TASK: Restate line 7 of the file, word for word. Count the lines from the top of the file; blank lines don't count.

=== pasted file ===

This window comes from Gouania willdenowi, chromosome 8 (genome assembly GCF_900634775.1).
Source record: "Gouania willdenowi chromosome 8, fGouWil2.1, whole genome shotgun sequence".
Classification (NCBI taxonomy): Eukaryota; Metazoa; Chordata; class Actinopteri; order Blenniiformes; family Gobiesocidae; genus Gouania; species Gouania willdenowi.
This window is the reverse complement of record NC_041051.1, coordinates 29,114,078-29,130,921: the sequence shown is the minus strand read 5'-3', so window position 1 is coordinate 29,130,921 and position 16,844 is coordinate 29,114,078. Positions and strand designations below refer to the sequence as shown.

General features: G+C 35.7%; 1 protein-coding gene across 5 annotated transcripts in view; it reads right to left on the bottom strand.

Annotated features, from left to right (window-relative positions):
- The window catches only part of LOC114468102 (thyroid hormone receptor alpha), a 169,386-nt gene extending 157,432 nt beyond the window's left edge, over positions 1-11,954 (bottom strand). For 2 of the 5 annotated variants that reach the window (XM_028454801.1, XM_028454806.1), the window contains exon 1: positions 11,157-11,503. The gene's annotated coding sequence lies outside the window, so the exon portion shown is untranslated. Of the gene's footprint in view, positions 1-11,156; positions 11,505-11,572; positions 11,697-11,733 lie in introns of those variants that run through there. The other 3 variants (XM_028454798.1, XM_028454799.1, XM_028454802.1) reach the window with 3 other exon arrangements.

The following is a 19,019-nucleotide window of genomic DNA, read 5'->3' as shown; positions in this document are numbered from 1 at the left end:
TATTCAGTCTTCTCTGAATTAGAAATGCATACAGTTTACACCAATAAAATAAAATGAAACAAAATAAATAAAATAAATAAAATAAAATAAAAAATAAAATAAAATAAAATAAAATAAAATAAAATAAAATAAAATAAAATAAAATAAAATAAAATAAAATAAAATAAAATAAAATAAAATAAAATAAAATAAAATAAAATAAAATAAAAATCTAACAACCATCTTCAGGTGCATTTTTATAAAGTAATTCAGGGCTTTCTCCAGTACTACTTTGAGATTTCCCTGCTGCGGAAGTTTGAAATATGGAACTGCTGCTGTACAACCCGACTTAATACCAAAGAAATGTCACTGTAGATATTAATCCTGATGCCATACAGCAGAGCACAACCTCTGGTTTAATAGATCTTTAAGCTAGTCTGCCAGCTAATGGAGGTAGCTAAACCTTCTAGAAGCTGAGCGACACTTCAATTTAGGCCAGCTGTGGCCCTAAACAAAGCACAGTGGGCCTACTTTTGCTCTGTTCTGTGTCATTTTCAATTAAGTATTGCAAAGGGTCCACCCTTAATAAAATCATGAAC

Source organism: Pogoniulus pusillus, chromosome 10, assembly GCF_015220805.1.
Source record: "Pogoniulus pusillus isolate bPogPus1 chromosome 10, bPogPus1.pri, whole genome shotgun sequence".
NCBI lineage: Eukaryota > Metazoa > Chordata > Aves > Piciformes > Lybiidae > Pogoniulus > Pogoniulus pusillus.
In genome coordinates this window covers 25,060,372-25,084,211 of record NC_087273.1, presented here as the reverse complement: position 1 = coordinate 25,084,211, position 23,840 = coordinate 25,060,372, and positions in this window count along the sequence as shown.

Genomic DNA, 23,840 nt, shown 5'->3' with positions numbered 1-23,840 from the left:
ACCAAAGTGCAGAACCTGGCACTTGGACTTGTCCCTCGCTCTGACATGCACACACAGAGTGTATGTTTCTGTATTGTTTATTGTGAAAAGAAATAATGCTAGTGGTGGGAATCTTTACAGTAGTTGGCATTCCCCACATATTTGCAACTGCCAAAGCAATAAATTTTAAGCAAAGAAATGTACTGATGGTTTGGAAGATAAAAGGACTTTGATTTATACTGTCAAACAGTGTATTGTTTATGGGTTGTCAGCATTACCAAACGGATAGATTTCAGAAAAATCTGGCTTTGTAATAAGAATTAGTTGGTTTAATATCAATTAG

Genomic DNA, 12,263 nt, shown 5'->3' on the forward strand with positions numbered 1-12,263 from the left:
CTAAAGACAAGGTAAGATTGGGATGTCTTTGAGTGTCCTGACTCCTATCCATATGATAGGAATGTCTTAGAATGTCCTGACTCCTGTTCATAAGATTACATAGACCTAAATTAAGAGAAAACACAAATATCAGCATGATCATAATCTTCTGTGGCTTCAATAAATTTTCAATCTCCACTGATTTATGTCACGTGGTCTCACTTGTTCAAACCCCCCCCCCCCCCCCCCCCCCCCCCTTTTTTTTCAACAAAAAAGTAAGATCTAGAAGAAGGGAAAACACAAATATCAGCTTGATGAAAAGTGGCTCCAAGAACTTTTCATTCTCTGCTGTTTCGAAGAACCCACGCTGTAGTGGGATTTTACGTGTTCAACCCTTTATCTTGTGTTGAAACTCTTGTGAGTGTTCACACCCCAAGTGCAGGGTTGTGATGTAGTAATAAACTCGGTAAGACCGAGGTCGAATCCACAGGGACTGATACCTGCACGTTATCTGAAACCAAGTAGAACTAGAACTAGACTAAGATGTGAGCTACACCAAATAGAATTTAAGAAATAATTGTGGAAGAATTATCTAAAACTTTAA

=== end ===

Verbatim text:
- The window catches only part of LOC114468102 (thyroid hormone receptor alpha), a 169,386-nt gene extending 157,432 nt beyond the window's left edge, over positions 1-11,954 (bottom strand). For 2 of the 5 annotated variants that reach the window (XM_028454801.1, XM_028454806.1), the window contains exon 1: positions 11,157-11,503. The gene's annotated coding sequence lies outside the window, so the exon portion shown is untranslated. Of the gene's footprint in view, positions 1-11,156; positions 11,505-11,572; positions 11,697-11,733 lie in introns of those variants that run through there. The other 3 variants (XM_028454798.1, XM_028454799.1, XM_028454802.1) reach the window with 3 other exon arrangements.